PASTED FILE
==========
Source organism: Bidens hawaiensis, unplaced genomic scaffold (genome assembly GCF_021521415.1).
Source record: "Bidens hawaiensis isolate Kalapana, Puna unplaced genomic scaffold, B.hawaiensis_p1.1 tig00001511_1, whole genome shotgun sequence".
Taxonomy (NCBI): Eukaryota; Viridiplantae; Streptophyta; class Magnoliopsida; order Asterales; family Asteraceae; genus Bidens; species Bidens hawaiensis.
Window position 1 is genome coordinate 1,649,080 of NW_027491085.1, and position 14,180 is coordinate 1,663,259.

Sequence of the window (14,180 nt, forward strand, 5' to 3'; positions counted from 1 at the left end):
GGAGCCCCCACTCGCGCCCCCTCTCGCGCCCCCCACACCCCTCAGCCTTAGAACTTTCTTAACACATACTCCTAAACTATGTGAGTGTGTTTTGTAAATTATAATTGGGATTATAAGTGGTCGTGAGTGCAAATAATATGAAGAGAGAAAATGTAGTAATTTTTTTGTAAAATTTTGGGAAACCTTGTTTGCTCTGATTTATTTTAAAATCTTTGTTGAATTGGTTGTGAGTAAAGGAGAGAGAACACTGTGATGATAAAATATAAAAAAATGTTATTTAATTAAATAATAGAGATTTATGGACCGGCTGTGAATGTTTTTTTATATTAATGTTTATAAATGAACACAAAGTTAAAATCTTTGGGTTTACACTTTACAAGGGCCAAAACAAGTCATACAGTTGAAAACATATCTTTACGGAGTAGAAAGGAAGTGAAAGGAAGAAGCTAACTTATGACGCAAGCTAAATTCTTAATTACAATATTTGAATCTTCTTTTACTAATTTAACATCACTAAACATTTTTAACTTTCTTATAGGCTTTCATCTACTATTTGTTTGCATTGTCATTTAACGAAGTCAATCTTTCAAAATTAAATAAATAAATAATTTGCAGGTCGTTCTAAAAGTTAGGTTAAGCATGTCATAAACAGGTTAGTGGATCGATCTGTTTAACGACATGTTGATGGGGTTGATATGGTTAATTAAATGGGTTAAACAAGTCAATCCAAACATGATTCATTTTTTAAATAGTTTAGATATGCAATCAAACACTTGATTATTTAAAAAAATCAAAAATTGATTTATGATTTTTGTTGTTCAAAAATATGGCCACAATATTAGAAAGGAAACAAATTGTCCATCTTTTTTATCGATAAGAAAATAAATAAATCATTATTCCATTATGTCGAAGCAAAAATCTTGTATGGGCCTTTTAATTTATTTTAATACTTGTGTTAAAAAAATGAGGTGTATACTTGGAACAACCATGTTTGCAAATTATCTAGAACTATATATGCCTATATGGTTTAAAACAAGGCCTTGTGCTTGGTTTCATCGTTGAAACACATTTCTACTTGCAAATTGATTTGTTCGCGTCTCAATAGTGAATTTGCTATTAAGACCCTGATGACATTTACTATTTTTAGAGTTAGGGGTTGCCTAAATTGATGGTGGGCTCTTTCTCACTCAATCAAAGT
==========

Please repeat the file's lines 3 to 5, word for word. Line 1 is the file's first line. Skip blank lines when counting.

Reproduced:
Taxonomy (NCBI): Eukaryota; Viridiplantae; Streptophyta; class Magnoliopsida; order Asterales; family Asteraceae; genus Bidens; species Bidens hawaiensis.
Window position 1 is genome coordinate 1,649,080 of NW_027491085.1, and position 14,180 is coordinate 1,663,259.

Sequence of the window (14,180 nt, forward strand, 5' to 3'; positions counted from 1 at the left end):